# Question related to commutator collection process and free groups

Let $F$ be a free group, generated by $x_1, x_2, \ldots, x_n, y_1, y_2, \ldots, y_n$. Assume that $n > 1$. For every $i$, let $\varphi_i: F \rightarrow F$ be the endomorphism of $F$ defined by $\varphi_i(x_i) = \varphi_i(y_i) = 1$ and $\varphi_i(x_j) = x_j$, $\varphi_i(y_j) = y_j$ for $j \neq i$.

Is it true that $K = \bigcap_{i=1}^n \operatorname{Ker}(\varphi_i)$ is trivial? It is not when $n = 1$, because then $[x_1, y_1] \in K$. What about $n > 1$? I'm not sure where to start with this one. If a word $w \in K$ is nontrivial, then $w$ must be a product where each $x_i$ and $y_j$ occurs at least once. Furthermore, for each $i$ we can make $w$ trivial by removing every occurence of $x_i$ (or $y_i$) in $w$.

What about if we consider $F$ generated by $x_1, \ldots x_n$ ($n > 2$) and $\varphi_i: F \rightarrow F$ defined by $\varphi_i(x_i) = 1$ and $\varphi_i(x_j) = x_j$ for $j \neq i$?

The reason for the title of the question is that the $\varphi_i$ are used in Suzuki's Group Theory II to prove Philip Hall's formula for $(xy)^n$.

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$K$ is not trivial when $n>1$ either. For $n=2$, you get a counterexample from $\left[x_1,x_2\right]$. See arxiv.org/pdf/1203.3602v1.pdf . – darij grinberg Jan 26 '13 at 13:32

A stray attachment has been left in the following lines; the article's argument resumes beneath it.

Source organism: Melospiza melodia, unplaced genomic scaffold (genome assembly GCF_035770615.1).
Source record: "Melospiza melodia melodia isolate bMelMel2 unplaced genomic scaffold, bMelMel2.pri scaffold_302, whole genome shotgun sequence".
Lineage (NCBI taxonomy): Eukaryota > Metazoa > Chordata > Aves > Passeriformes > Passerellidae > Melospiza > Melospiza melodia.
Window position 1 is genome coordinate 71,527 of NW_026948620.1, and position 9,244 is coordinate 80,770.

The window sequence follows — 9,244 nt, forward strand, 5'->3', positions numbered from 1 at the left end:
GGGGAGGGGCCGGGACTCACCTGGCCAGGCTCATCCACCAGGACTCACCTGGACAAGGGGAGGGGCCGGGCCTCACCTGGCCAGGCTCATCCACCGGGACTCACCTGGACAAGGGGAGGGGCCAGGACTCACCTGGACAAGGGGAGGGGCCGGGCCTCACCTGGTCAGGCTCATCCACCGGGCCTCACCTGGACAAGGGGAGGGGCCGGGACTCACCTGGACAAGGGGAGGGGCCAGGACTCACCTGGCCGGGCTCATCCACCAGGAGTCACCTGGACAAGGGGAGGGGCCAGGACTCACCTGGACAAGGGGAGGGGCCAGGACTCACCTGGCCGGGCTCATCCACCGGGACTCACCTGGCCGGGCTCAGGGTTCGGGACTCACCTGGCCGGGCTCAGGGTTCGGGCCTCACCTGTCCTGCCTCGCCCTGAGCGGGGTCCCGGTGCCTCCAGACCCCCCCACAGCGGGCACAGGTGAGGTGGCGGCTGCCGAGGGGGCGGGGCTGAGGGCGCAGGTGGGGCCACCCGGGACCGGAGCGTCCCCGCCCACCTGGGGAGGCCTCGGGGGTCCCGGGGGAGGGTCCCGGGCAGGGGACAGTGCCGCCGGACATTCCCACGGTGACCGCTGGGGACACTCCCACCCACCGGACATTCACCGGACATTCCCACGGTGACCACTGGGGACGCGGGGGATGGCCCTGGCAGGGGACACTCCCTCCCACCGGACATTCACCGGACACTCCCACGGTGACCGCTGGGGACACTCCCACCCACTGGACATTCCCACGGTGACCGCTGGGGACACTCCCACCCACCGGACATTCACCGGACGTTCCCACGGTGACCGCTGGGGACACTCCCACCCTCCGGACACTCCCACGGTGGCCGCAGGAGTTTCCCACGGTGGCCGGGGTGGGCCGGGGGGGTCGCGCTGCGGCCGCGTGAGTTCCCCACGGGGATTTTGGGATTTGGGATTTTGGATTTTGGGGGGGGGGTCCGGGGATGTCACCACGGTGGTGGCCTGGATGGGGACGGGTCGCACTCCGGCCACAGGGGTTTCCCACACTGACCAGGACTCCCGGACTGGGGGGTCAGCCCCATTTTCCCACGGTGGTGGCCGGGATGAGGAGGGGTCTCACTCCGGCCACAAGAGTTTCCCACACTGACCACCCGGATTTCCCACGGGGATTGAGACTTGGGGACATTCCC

Aha, I took a look at the article and it seems that $[x_1, x_2, x_3, \ldots, x_n]$ works? Any $\varphi_i$ makes $x_i$ in the commutator the identity, so the commutator maps to identity! I should have thought about this a bit more.. – spin Jan 26 '13 at 13:46
In your definition of $\,\phi_i\,$ I think you meant $\,\phi_i(x_j)=x_j\,\,,\,i\neq j\,$ , and likewise for the $\,y_j'$s... – DonAntonio Jan 26 '13 at 22:28
Yes, spin, the iterated commutator does the trick. – darij grinberg Jan 26 '13 at 23:32
@DonAntonio: Right, thanks. – spin Jan 27 '13 at 11:31

The kernel is not trivial. In the two generator case $[x_1, x_2]$ works (as I noted in the question), and more generally $[x_1, x_2, \ldots, x_n]$ works.